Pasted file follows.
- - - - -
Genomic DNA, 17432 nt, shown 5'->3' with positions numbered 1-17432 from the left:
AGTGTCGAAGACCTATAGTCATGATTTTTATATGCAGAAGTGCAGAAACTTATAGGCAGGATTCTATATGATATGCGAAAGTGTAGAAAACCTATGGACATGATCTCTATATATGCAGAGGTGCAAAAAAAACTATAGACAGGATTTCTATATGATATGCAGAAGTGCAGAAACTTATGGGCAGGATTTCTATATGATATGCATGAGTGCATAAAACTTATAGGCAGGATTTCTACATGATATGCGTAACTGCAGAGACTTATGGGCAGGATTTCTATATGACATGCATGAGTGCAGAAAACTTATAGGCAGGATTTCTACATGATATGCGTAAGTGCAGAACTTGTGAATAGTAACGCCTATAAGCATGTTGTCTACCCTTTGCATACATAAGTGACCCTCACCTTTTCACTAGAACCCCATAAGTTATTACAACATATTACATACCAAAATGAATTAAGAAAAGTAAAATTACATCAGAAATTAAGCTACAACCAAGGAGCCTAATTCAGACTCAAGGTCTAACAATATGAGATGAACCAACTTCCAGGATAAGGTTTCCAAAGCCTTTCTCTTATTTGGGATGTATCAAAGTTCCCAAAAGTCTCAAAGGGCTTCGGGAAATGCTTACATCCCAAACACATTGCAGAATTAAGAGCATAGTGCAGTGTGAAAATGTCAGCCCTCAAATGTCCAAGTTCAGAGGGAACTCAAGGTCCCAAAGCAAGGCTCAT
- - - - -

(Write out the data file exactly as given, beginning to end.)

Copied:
Genomic DNA, 17432 nt, shown 5'->3' with positions numbered 1-17432 from the left:
AGTGTCGAAGACCTATAGTCATGATTTTTATATGCAGAAGTGCAGAAACTTATAGGCAGGATTCTATATGATATGCGAAAGTGTAGAAAACCTATGGACATGATCTCTATATATGCAGAGGTGCAAAAAAAACTATAGACAGGATTTCTATATGATATGCAGAAGTGCAGAAACTTATGGGCAGGATTTCTATATGATATGCATGAGTGCATAAAACTTATAGGCAGGATTTCTACATGATATGCGTAACTGCAGAGACTTATGGGCAGGATTTCTATATGACATGCATGAGTGCAGAAAACTTATAGGCAGGATTTCTACATGATATGCGTAAGTGCAGAACTTGTGAATAGTAACGCCTATAAGCATGTTGTCTACCCTTTGCATACATAAGTGACCCTCACCTTTTCACTAGAACCCCATAAGTTATTACAACATATTACATACCAAAATGAATTAAGAAAAGTAAAATTACATCAGAAATTAAGCTACAACCAAGGAGCCTAATTCAGACTCAAGGTCTAACAATATGAGATGAACCAACTTCCAGGATAAGGTTTCCAAAGCCTTTCTCTTATTTGGGATGTATCAAAGTTCCCAAAAGTCTCAAAGGGCTTCGGGAAATGCTTACATCCCAAACACATTGCAGAATTAAGAGCATAGTGCAGTGTGAAAATGTCAGCCCTCAAATGTCCAAGTTCAGAGGGAACTCAAGGTCCCAAAGCAAGGCTCAT